POOLS) can generally be used without any arguments to return a full search of all blockchains, venues, and labelled addresses (where applicable). The default behaviour in doing so is to see the greatest amount of information at the top level. You would typically then use filters to narrow down the information to something more specific (or skip straight to this step).
Filters are expressed as optional arguments (see Anatomy of a VXL function above). As you can see from the above, it's possible to put multiple different filters in one function (using commas to separate the optional arguments) and it's possible to put multiple different values in one filter (using square brackets as value arrays). This gives you complete control and powerful optionality.
Some filter options are common across many functions. The most common are:
which can be used with
ASSETS and many more!
Getting and using data from objects
In the Vektor data model, almost everything is an object, containing structured data. For instance, the
BLOCKCHAINS function at first glance appears to be a table of static data...
... but this is not static data at all; it is a list of blockchain objects. You can reference each of them individually in the command line to see their structured data...
... after which, you can extract individual data points in one of two ways: (i) Either use the
GET function, or (ii) use the dot
. notation as an accessor suffix.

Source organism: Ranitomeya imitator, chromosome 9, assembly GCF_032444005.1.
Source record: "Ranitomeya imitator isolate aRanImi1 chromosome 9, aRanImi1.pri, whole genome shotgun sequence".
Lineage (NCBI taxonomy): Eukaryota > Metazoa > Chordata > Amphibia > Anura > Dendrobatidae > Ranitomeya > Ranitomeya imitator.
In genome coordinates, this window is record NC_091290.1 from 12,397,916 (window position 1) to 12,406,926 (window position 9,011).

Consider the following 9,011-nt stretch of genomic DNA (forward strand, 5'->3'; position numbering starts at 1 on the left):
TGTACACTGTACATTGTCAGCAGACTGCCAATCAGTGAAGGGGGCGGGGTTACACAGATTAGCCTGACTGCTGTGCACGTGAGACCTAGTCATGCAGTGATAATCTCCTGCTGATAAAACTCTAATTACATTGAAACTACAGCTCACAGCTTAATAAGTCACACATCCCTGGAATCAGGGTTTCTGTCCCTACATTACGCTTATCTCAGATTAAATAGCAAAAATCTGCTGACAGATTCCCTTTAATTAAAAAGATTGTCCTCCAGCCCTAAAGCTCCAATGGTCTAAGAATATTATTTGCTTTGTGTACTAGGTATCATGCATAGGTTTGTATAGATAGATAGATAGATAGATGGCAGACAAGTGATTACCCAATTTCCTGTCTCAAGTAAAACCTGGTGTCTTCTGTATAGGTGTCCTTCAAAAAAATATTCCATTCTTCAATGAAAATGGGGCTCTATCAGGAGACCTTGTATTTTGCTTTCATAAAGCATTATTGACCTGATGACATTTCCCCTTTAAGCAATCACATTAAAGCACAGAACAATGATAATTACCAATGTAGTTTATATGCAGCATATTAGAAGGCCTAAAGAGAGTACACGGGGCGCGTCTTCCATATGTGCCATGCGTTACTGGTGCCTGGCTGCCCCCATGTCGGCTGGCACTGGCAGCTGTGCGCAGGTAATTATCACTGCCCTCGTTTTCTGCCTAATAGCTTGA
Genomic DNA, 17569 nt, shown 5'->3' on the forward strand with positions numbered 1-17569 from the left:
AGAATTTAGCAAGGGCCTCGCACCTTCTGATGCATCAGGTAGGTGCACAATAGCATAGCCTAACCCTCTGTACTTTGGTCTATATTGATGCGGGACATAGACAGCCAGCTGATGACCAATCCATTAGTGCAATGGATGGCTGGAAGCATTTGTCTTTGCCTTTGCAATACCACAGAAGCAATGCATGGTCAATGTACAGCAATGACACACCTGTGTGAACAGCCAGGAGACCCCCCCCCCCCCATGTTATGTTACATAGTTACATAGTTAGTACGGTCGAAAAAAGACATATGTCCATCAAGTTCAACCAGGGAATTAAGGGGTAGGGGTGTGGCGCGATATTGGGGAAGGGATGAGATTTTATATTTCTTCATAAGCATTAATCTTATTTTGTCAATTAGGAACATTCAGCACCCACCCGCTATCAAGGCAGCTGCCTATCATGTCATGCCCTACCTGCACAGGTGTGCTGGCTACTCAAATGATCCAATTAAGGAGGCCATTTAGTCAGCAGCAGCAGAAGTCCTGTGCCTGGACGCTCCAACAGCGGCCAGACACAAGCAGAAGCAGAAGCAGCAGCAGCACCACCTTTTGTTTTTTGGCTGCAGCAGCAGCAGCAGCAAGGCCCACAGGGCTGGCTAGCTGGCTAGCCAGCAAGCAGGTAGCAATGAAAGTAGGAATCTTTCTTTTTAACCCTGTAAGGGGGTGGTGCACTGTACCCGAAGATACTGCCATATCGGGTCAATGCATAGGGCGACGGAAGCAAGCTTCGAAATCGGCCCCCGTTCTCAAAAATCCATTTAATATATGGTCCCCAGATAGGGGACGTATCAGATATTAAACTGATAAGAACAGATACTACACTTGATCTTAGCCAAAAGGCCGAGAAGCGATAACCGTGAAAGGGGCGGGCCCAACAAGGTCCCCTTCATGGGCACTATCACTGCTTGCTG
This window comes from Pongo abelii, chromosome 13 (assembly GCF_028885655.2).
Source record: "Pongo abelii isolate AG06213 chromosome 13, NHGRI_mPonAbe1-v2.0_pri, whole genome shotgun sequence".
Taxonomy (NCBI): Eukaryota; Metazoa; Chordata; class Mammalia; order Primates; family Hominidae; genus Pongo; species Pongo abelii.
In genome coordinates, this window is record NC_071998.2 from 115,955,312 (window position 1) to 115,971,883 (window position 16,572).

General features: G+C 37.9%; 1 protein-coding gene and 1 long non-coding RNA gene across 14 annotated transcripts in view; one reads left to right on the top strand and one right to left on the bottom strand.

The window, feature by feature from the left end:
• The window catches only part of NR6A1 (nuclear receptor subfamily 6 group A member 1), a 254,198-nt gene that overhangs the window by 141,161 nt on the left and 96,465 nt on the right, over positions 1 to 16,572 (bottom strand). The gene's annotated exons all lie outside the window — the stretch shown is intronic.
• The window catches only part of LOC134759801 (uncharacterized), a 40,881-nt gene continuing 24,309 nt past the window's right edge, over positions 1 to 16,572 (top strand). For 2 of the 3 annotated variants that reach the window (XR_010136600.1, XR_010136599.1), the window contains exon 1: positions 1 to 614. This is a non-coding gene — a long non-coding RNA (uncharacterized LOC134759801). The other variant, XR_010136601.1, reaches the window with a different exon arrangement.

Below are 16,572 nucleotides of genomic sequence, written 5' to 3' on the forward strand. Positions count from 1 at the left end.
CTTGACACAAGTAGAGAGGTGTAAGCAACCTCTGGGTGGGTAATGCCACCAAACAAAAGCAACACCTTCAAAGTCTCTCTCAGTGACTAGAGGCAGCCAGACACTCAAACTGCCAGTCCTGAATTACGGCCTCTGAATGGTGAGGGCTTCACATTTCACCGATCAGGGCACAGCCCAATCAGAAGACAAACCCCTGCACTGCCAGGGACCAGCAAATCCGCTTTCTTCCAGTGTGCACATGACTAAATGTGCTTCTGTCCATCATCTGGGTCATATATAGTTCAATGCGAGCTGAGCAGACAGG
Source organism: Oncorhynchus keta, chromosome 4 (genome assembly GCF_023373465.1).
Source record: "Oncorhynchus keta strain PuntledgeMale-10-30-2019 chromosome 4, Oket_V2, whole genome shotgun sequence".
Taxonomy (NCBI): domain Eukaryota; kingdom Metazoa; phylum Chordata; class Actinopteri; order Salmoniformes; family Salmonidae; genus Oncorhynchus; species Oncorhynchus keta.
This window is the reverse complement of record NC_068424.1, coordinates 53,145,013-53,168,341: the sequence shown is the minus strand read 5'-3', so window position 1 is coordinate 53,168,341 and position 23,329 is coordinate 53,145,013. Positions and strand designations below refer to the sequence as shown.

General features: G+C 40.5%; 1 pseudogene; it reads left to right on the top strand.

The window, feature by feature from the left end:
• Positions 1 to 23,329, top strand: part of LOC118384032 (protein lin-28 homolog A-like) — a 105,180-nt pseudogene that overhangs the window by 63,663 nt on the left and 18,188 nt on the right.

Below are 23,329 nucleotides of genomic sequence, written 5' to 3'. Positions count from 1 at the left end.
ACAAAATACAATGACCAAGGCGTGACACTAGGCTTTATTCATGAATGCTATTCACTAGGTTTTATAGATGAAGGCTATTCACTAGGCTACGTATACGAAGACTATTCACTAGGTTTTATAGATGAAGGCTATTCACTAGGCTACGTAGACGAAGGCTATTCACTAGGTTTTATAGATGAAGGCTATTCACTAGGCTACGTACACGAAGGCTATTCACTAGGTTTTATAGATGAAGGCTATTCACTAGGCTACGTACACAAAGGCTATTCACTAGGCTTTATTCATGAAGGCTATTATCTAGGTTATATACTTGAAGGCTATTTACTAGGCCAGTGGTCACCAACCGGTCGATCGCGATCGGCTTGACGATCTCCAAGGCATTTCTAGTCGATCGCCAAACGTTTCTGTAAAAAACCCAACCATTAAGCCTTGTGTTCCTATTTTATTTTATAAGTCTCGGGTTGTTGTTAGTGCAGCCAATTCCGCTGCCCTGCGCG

You can use these techniques to access data from nested function statements. For instance the below pulls the
SUPPLY_APY data point from the result of a function that returns the top USDC lend market from a list of lend markets.
You can even keep drilling down through multiple structures to get to the data you need. For instance the below example first returns the highest borrow
ETH, then extracts the
VENUE from that borrow market, then extracts the
WEBSITE from that venue:
GETfunction would be
GET(LIST.FIRST(BORROW.MARKETS(INCLUDE_ASSETS=[ETH])), ["VENUE", "WEBSITE"])
Depending on your use case, you may be passing objects directly as function arguments e.g.
- passing a
LP POOLobject into the
LPfunction to specify which pool you want to add liquidity to, or
- passing a
LEND MARKETobject into the
LENDfunction to specifiy which market you want to participate in
or you may be passing individual extracted data points as function arguments e.g.
- using a
SUPPLY_APYdata point in a conditional statement for the
ALERTfunction, to have Vektor send you an email when the
- using a
BALANCEdata point in a
SELLfunction, to have Vektor sell not a specific amount but the entire balance of your labelled address
In any case, Vektor's data model is powerful and versatile, and will allow you to unlock a huge number of use cases for querying, executing, and automating your DeFi activities. This standardized model puts you in complete control.
Any questions about these VXL Common Syntax Patterns, or feedback about this topic? Do let us know.
- Explainer: What is VXL
- LEND/BORROW announcement and function spotlight
- BUY/SELL function spotlight
- ALERT announcement and function spotlight